Senecense only happens when you continue using the SAME myc for numerous generations. As mentioned 5 in one persons experience. 
 
I'm thinking you're talking about the flushes as generations in that question. In my experience, you just take the most awesome cluster and clone it, which flush it comes from doesn't really matter. Once on agar that is your first generation.


No I really was talking about the 5th generation so clone to agar to grain to clone 5 times.

Also I'm going to have to look up how to properly make a culture slant. Im still unsure of how to properly do that.

#46 CatsAndBats

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Posted 19 June 2019 - 10:05 AM

 



Its good to take prints often so that you have fresh prints to go back to in the event you lose a culture or you notice senescence setting in and although not as rapid as cloning, but over many generations and decades, it will happen with spores.
 

 

^^^This is worth repeating. I put post-it notes or write directly on my FC's so that I remember to print.

 

Speaking of post-it notes, it's also a good idea to label everything along the way, in addition to spawn date (which if you're not doing, please start), birthing/placed into fruiting conditions date, germination date (then you don't have to worry about senescence sneaking up on you). I don't mess around with transfer notes, but I'm sure there's a reason to but I write like a gigantic toddler, so I don't have room.

 

I use these:

rG-57-Columns-Extreme-Notes.jpg?MOD=AJPE

 

They're expensive but work really well inside FC's, if you're on a budget, decent duct tape works well too.

 

Oh and another semi-pro tip that microbe77 and I kick around, is the use of water/sanitizer/dirt resistant markers.

 

China markers are decent, so are other construction markers:

 

MILW-48223100_MED.jpg

 

Cat out.


Edited by CatsAndBats, 19 June 2019 - 11:07 AM.

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#47 Microbe

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Posted 20 June 2019 - 08:59 AM

If you're going to make master slants, use the most aggressive myc you have on plates.

Make your slants, noc them up, let the myc run and cover the top of the agar, put in the fridge in a light blocking container.

Senecense only happens when you continue using the SAME myc for numerous generations. As mentioned 5 in one persons experience.

I'm thinking you're talking about the flushes as generations in that question. In my experience, you just take the most awesome cluster and clone it, which flush it comes from doesn't really matter. Once on agar that is your first generation.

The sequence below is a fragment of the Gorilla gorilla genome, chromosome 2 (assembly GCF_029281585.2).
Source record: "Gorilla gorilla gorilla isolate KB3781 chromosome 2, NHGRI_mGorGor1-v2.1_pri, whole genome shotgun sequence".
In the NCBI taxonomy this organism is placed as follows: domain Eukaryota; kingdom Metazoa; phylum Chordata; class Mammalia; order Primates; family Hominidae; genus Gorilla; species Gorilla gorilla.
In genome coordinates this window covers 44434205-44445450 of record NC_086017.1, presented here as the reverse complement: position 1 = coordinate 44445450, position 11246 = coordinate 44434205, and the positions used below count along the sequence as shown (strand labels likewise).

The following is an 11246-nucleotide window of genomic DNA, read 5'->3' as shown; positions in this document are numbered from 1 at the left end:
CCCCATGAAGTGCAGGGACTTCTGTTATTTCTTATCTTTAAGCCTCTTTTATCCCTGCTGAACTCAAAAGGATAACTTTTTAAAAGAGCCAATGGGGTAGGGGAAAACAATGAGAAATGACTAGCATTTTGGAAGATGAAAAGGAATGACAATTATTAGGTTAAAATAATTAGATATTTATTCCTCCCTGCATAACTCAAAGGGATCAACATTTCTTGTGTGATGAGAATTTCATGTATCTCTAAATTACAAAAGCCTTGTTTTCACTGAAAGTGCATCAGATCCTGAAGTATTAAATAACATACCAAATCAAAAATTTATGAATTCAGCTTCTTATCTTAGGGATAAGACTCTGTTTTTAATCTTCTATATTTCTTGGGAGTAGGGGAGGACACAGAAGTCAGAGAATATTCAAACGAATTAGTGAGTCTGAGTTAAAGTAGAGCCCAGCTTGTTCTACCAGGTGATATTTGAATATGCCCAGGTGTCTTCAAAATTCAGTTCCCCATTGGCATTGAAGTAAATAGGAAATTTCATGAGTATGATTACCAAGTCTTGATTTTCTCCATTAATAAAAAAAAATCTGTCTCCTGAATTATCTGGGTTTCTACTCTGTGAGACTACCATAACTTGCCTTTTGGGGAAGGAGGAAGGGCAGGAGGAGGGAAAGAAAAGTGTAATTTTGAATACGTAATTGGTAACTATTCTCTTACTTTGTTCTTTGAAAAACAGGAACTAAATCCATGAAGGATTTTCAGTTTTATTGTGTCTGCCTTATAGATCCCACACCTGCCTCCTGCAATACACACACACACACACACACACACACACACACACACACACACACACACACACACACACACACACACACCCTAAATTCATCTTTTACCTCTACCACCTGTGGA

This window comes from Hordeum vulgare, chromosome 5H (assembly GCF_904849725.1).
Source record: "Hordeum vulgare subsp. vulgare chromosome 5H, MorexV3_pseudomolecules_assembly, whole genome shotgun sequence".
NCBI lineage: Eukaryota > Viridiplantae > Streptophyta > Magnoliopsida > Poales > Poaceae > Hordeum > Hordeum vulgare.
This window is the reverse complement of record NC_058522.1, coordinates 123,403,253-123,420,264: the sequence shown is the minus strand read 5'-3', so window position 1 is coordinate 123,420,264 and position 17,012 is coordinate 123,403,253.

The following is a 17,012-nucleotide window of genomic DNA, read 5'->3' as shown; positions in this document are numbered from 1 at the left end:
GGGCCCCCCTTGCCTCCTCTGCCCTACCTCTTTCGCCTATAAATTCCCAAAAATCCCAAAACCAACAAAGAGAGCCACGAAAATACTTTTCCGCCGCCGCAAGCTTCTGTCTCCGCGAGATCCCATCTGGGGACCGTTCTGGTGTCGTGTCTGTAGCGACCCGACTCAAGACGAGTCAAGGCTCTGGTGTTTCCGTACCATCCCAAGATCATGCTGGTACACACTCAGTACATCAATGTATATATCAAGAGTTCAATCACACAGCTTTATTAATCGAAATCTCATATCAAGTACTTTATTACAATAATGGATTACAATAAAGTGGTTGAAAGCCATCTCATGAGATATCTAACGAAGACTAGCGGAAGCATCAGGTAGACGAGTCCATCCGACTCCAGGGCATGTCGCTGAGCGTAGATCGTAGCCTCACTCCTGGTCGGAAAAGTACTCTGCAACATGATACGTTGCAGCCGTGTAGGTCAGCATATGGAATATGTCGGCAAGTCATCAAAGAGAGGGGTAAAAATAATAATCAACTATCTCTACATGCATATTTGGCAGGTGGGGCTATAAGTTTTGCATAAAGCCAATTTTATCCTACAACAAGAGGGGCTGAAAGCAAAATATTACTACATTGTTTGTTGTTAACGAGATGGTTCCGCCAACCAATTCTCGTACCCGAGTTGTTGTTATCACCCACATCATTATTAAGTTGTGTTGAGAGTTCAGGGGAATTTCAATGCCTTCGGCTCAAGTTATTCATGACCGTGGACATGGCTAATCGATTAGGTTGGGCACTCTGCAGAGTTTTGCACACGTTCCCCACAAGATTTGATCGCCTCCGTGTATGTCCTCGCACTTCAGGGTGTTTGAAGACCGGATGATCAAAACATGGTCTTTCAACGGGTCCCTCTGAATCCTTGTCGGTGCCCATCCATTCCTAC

No I really was talking about the 5th generation so clone to agar to grain to clone 5 times.

Also I'm going to have to look up how to properly make a culture slant. Im still unsure of how to properly do that.
You will not see senescence in a 5th generation or probably any generation thereafter in your lifetime. Were talking and this is speculation, and were probably talking a several hundred generations so fruit>print>germinate a few hundred times and you might begin to see it. For it to cease to grow where probably talking 10's of thousands of generations maybe more but it does and will happen even germinating from spore from recent harvest but again you wont ever have to worry about that.

As far as 5th generation, if you found a good phenotype and isolated a mono culture or even if you want to preserve the culture regardless of why, you will have a very young culture with 100% of its genetic potential so slant it if you want.

When i said 5 times, and i dont care if its a 1st generation or 159th generation, i wont clone for then 5 times. And i certainly would never print after a clone that has been taken 5 times. Remember senescence is simply a fancy word for aging which is in fact a mutation of DNA meaning it can be inherited by the parent(s) potentially resulting in a newly germinated spore from the next generation to exhibit early signs of senescence and contradicting genetic recombination.

You want to preserve the lineage and only print from elite cultures to ensure you are optimizing subsequent gens to germinate and be able to perform at its maximum genetic potential.

Here is what i would do exactly. Fruit your culture(s) and run multiple tubs/bags/trays whichever you use and then clone from your best fruit or fruits that display the target phenotypes you are looking for. Speed, potency, flavor, colors, shape, are several examples of phenotypes.

Grow the clone out and transfer at least 2 times monitoring for any sectoring.

Fruit it and if you like what you see make several master slants and slant it. If you maintain your slants and do the required maintenance, and assuming your going to do this with a 5th generation...........you will be able to work with that 5th generation culture indefinitely. No need to clone or subculture anymore because you only get closer to senescence and eventually the culture will cease to grow and die if you continue to clone.